The Criminal Alien Removal Initiative (CARI) is a little-known ICE enforcement program that we’ve been hearing about in places like New Orleans for the last several months. ICE says that immigrants who are arrested get their fingerprints scanned, and agents determine if that person is a deportation priority. Immigration and civil liberties advocates say that that claim is backwards: ICE agents set up checkpoints where they run checks on all immigrants and Latinos who happen to be caught up in the dragnet — even if there is no reasonable suspicion for stopping those people — and detain and deport them if their immigration status is found wanting.
Advocates say the system is tantamount to racial profiling, and funneling immigrants into a deportation system where long-time residents are removed, and parents are separated from their families. ICE’s deportation priorities apparently now include those who have past deportation orders and those who have re-crossed the border (back into the US, to reunite with their families) after being deported. According to Jessica Karp, an attorney with the National Day Laborer Organizing Network, these deportation priorities “ironically are people who have the strongest ties to this country. The people that come back often have family here.”
An NBC News story by Hannah Rappleye and Lisa Riordan Seville today has more about the CARI checkpoints and what they mean for the immigrant communities they affect:
Critics say that Jefferson Parish is a prime example of how such partnerships and tools have led to widespread abuses. Civil libertarians and advocates for immigrants charge that Latinos, including legal residents, are being stopped for dubious reasons and their biometric data collected, and that the drive to catch criminal aliens is leading to the deportation of long-term residents without criminal records and with deep ties to the U.S…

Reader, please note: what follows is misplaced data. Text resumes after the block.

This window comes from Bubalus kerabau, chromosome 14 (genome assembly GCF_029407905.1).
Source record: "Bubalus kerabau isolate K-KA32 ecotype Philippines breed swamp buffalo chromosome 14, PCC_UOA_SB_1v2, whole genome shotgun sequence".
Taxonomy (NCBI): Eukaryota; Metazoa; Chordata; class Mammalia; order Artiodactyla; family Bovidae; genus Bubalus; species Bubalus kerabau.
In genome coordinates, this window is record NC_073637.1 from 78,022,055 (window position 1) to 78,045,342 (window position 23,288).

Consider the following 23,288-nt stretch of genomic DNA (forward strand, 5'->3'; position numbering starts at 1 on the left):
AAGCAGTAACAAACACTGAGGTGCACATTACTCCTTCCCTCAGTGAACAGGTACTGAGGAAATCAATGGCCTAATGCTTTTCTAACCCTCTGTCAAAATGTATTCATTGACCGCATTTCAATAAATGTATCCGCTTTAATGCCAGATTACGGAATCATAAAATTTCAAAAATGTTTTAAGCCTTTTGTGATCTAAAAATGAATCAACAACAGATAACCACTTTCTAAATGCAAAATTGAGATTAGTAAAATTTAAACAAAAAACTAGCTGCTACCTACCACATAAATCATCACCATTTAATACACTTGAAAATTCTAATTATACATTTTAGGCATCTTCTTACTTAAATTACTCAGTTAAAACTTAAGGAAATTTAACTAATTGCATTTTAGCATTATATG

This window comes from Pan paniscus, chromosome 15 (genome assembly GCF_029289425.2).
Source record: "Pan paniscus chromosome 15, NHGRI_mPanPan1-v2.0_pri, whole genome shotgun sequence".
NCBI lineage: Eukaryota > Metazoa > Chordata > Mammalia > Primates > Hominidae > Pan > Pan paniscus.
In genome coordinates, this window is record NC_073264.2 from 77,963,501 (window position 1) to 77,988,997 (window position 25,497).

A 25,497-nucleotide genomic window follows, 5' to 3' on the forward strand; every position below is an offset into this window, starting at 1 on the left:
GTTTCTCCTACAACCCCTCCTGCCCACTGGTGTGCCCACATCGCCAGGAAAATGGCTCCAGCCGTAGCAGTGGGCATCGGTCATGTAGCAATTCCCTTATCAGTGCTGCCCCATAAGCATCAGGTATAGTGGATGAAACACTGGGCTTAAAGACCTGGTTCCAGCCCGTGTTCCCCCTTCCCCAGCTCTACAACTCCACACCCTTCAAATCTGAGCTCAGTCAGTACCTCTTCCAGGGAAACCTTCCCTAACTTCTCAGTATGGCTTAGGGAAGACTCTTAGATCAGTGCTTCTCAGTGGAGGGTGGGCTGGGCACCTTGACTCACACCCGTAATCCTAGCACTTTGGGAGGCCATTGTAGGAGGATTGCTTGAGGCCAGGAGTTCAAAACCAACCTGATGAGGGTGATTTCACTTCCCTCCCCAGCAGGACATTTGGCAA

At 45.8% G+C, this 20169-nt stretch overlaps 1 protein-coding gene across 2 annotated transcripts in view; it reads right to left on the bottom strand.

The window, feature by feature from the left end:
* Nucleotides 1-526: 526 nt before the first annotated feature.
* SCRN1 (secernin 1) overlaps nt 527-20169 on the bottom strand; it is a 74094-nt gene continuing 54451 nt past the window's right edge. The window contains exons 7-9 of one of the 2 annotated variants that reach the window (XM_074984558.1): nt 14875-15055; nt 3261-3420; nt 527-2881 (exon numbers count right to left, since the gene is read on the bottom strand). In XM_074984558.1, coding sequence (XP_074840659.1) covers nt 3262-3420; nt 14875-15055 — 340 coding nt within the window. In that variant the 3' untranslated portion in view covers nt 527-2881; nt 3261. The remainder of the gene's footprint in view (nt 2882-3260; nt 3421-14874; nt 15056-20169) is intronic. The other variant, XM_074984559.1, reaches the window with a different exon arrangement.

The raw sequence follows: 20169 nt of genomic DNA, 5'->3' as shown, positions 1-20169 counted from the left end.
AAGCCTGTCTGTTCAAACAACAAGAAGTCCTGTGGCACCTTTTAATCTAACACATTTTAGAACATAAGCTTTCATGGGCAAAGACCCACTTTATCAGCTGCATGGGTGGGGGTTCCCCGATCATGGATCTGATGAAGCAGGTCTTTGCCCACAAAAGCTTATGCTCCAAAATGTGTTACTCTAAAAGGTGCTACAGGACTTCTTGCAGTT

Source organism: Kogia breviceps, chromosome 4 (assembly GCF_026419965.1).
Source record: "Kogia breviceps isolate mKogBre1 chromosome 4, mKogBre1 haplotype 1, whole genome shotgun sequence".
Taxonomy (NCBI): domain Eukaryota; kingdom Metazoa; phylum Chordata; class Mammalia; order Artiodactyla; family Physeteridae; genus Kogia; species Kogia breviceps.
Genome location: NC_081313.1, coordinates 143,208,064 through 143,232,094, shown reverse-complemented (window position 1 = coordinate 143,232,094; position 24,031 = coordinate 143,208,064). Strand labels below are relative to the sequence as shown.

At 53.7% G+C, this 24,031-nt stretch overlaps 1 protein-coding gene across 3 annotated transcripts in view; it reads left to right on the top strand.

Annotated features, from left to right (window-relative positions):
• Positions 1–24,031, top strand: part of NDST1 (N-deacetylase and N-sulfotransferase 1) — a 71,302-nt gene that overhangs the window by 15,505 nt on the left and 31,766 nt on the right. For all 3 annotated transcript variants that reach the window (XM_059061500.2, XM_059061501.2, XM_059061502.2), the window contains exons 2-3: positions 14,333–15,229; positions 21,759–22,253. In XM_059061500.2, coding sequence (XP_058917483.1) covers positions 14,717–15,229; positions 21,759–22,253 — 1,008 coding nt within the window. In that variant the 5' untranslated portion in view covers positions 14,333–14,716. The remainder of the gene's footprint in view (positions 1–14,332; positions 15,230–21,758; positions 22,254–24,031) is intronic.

In 2011 the agency announced it would focus on deporting violent or convicted criminals, and immigrants who posed a threat to national security. The new targets included returned deportees, as well as “immigrant fugitives,” meaning immigrants who failed to appear for a court date. In 2012, ICE launched a program called the Criminal Alien Removal Initiative, or CARI, to capture those targets.
ICE found willing partners for its deportation strategy in local law enforcement agencies, many of which had their own handheld biometric devices with instant access to databases. Across the country, federal agents have joined with local police departments to find and deport “criminal aliens.”
Some partnerships with ICE are unofficial, like the cooperation between the agency and the Jefferson Parish Sheriff’s Office, and revealed via court documents and FOIA requests. Others, including task forces in various border communities, are official and public. Police departments in the San Diego area, for example, share facial recognition data with ICE as part of a county-wide program. And under ICE’s “Secure Communities” program, every locality in the U.S. is required to ship arrest data on criminal defendants to the feds to check for immigration offenses.
But even the officials who oversee ICE have expressed worries that the local police will misuse their access to biometric data. According to a 2010 memo obtained by immigration activists via the Freedom of Information Act, officials from the Privacy office of the Department of Homeland Security, the parent agency of ICE, had “concerns” that if access to the federal IDENT database was expanded, local police could “misuse” the information and engage in “profiling.”
“They believe that LE (law enforcement] Officers would be able to phish for information contained within IDENT,” said the memo.
Raul Pinto, staff attorney for the North Carolina chapter of the American Civil Liberties Union, charges that those predictions of racial profiling came true in his state, where he says both undocumented immigrants and legal residents were detained at traffic checkpoints.
“We saw local law enforcement agencies stopping people who look Latino because they think they may be undocumented and fit the profile that the ICE fugitive ops are looking for,” Pinto said. “That runs afoul of constitutional protections. A violation of the Fourth Amendment is a violation of your civil rights, whether you’re undocumented or not.”